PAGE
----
The price of wheat fell to ₤135 per ton this week, down from ₤155 per ton at the beginning of June.
The baking and snack industry, like all other arms of the global food industry, have seen soaring prices for soft commodities, notably wheat, corn and soybeans, cutting sharply into revenues.
But prices on the futures market for these popular commodities, from which staple ingredients such as starch, flour and oil derive, have slowed down marginally over the past week.
On Wednesday corn closed on the Chicago Board of Trade at $5.71 a bushel, a significant drop from the $7.50 mark in mid-June, although far superior to the $3.20 a bushel that prices demanded one year ago.
Soybeans pulled in prices of $13.94, down from about $15.15 one month ago."The fundamentals for wheat are bearish," Mike Mendelson, senior economist at the UK's Home Grown Cereals Authority tells BakeryandSnacks.com.
Although, he warned, while expectations for forthcoming wheat supplies are relatively buoyant, with harvest time for wheat in the northern hemisphere nearly upon us, potential stocks are vulnerable to uncertain weather conditions.
But under current conditions, wheat in 2008 is expected to bring in the second largest crop on record - 650m to 665m tonnes.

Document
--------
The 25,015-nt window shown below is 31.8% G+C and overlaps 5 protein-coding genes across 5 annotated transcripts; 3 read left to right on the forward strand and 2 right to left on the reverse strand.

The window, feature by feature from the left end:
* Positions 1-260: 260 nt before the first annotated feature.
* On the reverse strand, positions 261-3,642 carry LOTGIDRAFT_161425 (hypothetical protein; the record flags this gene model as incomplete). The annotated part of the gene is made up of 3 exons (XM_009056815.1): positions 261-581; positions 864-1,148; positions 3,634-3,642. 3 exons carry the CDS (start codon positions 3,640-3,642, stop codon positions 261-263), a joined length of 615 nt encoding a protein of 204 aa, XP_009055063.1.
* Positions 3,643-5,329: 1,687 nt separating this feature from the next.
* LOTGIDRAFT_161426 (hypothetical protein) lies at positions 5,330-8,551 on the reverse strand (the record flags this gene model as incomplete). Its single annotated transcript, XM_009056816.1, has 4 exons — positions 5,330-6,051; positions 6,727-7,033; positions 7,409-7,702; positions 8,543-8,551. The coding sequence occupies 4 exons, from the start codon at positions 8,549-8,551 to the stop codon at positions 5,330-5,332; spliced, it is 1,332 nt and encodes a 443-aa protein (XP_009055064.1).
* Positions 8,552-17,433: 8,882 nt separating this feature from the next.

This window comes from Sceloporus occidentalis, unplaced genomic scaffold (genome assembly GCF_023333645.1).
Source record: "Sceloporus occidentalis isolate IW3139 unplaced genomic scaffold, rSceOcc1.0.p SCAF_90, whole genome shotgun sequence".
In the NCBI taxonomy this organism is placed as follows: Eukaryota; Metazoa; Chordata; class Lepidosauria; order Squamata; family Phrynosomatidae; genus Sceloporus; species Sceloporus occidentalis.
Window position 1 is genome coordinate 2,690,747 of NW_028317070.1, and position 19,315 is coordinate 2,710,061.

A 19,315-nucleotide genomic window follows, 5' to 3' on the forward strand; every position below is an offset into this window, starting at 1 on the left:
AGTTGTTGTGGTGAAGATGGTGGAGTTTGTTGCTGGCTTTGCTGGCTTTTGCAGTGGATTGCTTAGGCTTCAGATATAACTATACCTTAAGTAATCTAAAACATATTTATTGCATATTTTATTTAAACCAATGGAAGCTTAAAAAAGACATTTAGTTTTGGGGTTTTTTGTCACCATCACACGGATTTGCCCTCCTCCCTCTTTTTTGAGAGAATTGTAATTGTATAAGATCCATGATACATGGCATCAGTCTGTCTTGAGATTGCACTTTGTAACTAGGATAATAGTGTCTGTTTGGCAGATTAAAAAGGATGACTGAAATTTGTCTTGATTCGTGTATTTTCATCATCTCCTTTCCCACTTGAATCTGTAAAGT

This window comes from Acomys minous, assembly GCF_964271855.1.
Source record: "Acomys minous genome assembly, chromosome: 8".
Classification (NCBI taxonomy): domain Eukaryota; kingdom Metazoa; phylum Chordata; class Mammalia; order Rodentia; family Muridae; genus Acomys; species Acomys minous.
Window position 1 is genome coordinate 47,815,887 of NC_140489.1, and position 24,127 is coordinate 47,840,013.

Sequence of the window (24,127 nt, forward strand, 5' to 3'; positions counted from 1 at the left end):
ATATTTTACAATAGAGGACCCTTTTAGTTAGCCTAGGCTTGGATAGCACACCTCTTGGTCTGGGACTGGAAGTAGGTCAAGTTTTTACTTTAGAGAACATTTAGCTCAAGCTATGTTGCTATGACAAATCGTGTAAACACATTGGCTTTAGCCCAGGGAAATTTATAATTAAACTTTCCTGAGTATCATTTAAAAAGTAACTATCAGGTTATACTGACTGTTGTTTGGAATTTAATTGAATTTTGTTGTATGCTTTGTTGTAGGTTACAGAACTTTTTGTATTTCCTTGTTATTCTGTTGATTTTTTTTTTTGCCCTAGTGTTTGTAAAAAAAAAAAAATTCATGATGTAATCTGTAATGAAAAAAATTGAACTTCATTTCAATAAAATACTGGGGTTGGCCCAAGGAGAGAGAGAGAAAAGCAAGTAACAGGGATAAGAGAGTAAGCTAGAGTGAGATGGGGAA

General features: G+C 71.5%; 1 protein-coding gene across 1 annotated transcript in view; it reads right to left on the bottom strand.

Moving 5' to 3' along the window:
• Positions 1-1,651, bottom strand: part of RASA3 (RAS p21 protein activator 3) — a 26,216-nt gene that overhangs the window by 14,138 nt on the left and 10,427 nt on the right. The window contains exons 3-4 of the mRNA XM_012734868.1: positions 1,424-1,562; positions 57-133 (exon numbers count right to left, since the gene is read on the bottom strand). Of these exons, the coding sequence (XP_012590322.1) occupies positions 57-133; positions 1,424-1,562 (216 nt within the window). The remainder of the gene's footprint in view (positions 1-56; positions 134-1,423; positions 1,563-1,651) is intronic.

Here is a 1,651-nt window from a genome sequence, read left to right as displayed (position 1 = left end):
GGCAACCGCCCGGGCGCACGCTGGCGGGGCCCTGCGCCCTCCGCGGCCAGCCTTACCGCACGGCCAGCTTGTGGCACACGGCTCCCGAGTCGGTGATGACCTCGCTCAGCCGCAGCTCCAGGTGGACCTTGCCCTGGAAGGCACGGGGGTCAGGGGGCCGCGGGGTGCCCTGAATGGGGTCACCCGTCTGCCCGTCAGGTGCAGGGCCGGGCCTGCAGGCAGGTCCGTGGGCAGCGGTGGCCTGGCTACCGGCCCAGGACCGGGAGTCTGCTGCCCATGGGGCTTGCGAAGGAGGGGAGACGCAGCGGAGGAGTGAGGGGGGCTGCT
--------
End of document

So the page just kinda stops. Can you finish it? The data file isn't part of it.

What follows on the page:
With demand estimated at 647m tonnes, this would leave roughly 15 million tonnes for valuable global stock piles, currently swaying at a meagre 30 year low.
Indeed, overall world cereal production in 2008 is forecast to rise by 2.8 per cent to a record 2 180 million tonnes, according to fresh figures from the UN's Food and Agriculture Organisation (FAO).
But notwithstanding this more encouraging outlook, the food industry can still expect tightening prices to roll into next year.
"Despite the anticipated increase in world output, cereal markets will remain tight in 2008/09," warns the FAO report.
Total cereal supply - carry-in stocks plus production - will barely exceed the anticipated use and the world cereal reserves will recover only marginally from the current estimated 30-year low, adds the UN group.
And international cereal prices are still remaining at high levels with tight maize supply in the US underpinning prices of major cereals.
All soft commodities reacted to the recent flooding in the US corn growing areas that set prices soaring. Although a separation between the wheat and corn markets could be imminent as the new wheat harvest moves into the marketplace.